“The next thing I know we were scanning every issue to put them back into print,” says Thurston Moore. The musician, of Sonic Youth fame, is reflecting on legendary 1970s London-based zine Musics, which he and editor Eva Prinz have recently printed as an anthology with their publishing company Ecstatic Peace Library.
Musics celebrated the avant-garde composers and experimental musicians of the day. London’s very first zine for improvisers, it focussed around the activities of sound art, field recordings, free improvisation and live electronics in the 20th century. Drawing a line between composers such as John Cage and Karlheinz Stockhausen and music from indigenous cultures and free jazz, it was a super influential interdisciplinary journal published once every two months from 1975 to 1979.
The anthology launched over the weekend with an improvised concert between Thurston Moore and Musics editors Steve Beresford and David Troop. The exhibition, on until Sunday 16th July, is showcasing original artwork from the publication, and offers an opportunity to buy the book.
Here, Thurston Moore shares a special insight into the project.
Robert Greer: How and when did you come to discover the original Musics journals, and what was the journey to the publication of this book?
Thurston Moore: Over a decade I became involved with this incredibly curious and whip-smart book editor in New York City named Eva Prinz. She knows everything about art and music. I’ve been addicted to her ever since our first meeting and now that we have been living together in London, and I’m in love with her and would marry her if she ever agreed. I moved to London to be near to her.
We started a publishing company and following our obsessions to produce books we’d like to fill our homes with…. Last year, I watched as Eva became absolutely obsessed with London’s F.I.G. (Feminist Improvising Group). They were an experimental ensemble in the 1970s consisting of members such Maggie Nicols [who recently played the Ecstatic Peace Library Conference at Cafe OTO] and Lindsay Cooper, Georgie Born and many others. She found some archival recordings, flyers and photos of them and starting asking all our friends on the improviser’s scene about them.
Then one night while I was out of town (touring with my group in the USA) Eva popped into St. Mary’s Church on Stoke Newington Church Street. She said she came in because there were lovely tea-lights lit up late at night outside with a chalkboard sign saying ‘Welcoming Refugees’, with loud music coming out of the side door. This was the London Improviser’s Group, and she immediately recognised our friend Steve Beresford [the musician and editor]. After the show Eva and Steve stayed up all night talking about F.I.G. because Steve knew them all personally. He mentioned Musics in their conversation, because he and the other editors including David Toop made sure to include features on F.I.G. Some of the members of F.I.G. were working on Musics too. Eva set up a date to visit Steve Beresford’s own archive where he showed us all the magazines he and [co-editor] David Toop worked on… and the next thing I know we were scanning every issue to put them back into print!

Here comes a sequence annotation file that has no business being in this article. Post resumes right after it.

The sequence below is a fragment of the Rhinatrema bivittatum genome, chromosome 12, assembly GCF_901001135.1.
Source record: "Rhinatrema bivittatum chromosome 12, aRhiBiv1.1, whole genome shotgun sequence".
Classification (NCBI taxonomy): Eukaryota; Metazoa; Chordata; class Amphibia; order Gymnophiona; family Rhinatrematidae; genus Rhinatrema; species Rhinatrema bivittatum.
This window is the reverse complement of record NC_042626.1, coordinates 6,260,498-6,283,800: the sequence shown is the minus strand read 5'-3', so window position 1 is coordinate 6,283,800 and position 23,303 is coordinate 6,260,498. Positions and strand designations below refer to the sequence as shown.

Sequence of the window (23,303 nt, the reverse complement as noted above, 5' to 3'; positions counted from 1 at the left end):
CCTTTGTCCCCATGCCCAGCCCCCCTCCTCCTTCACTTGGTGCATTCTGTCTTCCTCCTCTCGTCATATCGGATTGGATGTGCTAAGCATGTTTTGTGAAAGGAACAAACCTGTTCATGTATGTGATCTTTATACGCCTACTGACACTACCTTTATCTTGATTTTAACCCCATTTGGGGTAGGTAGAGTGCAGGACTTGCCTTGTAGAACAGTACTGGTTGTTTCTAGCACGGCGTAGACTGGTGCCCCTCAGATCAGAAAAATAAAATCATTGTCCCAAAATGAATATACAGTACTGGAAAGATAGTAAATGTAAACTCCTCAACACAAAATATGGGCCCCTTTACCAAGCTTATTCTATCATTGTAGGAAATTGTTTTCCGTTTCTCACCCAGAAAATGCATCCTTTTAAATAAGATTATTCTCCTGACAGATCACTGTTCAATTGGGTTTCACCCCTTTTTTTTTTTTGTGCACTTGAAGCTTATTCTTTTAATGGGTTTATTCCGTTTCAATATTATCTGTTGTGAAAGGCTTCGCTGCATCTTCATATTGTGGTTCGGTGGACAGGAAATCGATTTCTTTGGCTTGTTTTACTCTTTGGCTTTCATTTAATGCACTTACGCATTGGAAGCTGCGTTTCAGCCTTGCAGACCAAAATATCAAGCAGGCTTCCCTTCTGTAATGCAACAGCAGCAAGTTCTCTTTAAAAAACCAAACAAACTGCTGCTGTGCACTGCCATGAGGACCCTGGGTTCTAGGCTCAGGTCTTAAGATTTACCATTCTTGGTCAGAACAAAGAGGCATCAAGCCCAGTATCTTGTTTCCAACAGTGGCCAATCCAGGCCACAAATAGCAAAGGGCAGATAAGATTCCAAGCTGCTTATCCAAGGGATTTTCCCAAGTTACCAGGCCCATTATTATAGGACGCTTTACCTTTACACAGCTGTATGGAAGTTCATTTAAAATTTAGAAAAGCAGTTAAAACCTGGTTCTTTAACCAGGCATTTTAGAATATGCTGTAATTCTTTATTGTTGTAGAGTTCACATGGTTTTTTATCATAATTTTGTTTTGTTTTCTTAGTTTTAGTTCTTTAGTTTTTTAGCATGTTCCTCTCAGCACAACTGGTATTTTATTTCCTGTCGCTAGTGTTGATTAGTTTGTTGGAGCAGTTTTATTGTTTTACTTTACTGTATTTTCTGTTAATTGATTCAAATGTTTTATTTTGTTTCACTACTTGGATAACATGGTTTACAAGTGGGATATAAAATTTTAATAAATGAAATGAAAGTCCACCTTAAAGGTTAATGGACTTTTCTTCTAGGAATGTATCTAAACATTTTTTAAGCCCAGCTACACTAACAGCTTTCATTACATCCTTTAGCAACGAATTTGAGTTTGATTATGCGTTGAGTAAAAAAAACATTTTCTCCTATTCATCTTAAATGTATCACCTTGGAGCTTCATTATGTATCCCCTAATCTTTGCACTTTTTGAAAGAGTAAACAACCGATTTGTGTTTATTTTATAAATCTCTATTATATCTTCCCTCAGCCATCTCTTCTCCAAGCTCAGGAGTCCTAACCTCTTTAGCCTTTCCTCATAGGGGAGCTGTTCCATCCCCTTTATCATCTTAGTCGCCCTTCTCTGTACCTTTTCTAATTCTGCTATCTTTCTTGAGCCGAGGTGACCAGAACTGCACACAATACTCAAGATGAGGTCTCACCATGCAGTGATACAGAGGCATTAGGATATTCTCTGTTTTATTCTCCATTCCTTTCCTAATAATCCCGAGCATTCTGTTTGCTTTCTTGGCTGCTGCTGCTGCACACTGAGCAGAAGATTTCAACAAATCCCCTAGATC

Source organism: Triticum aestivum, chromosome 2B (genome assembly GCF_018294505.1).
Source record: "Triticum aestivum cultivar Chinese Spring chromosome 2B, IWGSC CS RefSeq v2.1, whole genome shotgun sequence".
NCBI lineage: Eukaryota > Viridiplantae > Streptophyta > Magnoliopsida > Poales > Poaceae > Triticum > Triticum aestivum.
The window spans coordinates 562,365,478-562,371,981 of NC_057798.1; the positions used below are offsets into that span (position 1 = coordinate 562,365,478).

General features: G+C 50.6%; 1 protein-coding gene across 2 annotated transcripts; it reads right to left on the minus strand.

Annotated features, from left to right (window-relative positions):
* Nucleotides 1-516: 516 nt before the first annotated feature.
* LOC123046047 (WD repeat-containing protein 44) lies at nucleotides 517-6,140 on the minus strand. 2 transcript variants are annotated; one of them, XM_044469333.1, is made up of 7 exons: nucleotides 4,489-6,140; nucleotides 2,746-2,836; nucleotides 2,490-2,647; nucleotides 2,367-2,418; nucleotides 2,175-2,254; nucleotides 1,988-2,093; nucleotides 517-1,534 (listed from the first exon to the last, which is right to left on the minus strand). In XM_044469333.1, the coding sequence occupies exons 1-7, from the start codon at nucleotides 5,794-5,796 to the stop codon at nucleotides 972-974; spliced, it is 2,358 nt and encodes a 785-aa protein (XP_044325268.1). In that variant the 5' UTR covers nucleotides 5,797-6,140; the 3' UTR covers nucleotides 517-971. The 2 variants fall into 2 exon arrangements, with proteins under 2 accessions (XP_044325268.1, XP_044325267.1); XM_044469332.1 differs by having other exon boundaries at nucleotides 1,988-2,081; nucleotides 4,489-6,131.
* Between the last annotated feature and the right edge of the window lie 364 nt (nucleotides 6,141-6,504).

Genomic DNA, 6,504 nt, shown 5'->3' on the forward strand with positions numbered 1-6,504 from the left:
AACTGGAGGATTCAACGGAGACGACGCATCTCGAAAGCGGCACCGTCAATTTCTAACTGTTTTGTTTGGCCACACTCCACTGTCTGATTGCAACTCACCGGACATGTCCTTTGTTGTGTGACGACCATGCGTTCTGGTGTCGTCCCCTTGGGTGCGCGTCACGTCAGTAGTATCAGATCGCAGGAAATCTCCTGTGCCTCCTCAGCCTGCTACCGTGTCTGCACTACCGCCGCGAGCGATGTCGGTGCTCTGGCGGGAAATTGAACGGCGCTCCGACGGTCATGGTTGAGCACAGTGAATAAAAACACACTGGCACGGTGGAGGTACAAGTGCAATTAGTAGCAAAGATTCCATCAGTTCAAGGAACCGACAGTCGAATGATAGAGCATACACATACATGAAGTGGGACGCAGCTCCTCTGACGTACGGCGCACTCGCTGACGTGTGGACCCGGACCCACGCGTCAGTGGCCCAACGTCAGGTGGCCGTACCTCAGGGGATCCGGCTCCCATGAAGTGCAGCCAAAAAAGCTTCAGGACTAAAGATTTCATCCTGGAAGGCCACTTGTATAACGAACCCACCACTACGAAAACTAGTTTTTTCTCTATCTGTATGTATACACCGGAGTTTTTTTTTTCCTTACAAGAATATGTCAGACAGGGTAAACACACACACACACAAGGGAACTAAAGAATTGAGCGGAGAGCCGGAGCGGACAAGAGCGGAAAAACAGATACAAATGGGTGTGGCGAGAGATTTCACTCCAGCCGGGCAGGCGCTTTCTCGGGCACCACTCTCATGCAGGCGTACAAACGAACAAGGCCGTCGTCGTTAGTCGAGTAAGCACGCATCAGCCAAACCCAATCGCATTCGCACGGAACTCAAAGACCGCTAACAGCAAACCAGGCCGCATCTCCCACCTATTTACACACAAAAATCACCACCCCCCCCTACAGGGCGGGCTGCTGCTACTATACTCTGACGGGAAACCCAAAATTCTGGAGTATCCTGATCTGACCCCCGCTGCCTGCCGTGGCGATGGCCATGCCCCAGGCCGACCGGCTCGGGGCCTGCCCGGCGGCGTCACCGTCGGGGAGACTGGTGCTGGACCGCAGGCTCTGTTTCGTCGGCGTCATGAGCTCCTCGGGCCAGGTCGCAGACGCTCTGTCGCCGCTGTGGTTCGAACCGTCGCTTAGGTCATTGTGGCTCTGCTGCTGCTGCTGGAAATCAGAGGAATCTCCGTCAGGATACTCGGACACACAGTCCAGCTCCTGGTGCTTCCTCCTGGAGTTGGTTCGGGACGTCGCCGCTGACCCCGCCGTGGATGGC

“…The next thing I know we were scanning every issue to put them back into print!” – Thurston Moore
Robert: When going through the journals, what were some of the most striking or interesting things for you personally?
Thurston: Honestly, we love the ads. Especially for the record stores and bookstores that are no longer in existence. Long live Compendium Books! Some also still do exist, so thank heavens for Honest Jon’s and Rough Trade.
Robert: In hindsight for me, one of the most interesting things about the 1970s was the explosion of DIY magazines, with notorious magazines such as Slash and Punk in the US, and of course Sniffin’ Glue and many others in the UK. What differentiated Musics from these, and why do you think it stands the test of time so well?
Thurston: Though some may disagree, the modernity of Musics in the staff and among contributors and the overall ethos of Musics was – and is – for Eva and I what makes the journal so timeless. It’s possibly socialist, definitely feminist, as universal as humanly possible… the magazine was even produced the same place the book was printed: London, in the Borough of Hackney, so ultimately it is ‘communitarian.’
“It’s possibly socialist, definitely feminist, as universal as humanly possible… the magazine was even produced the same place the book was printed: London, in the Borough of Hackney.”
Robert: The book is coming out through Ecstatic Peace Imprints, a press that you run with Eva Prinz. Can you tell us a little more about the press, the kind of books, events, and other media that you create, and what’s next for you guys?
Thurston: Since relocating to UK we have becomes hugely influenced by the history of our neighbourhood, especially by groups surrounding the art and activism of the Angry Brigade in London and the poetry and art of the Liverpool Scene. That may offer some clues that we haven’t made public yet!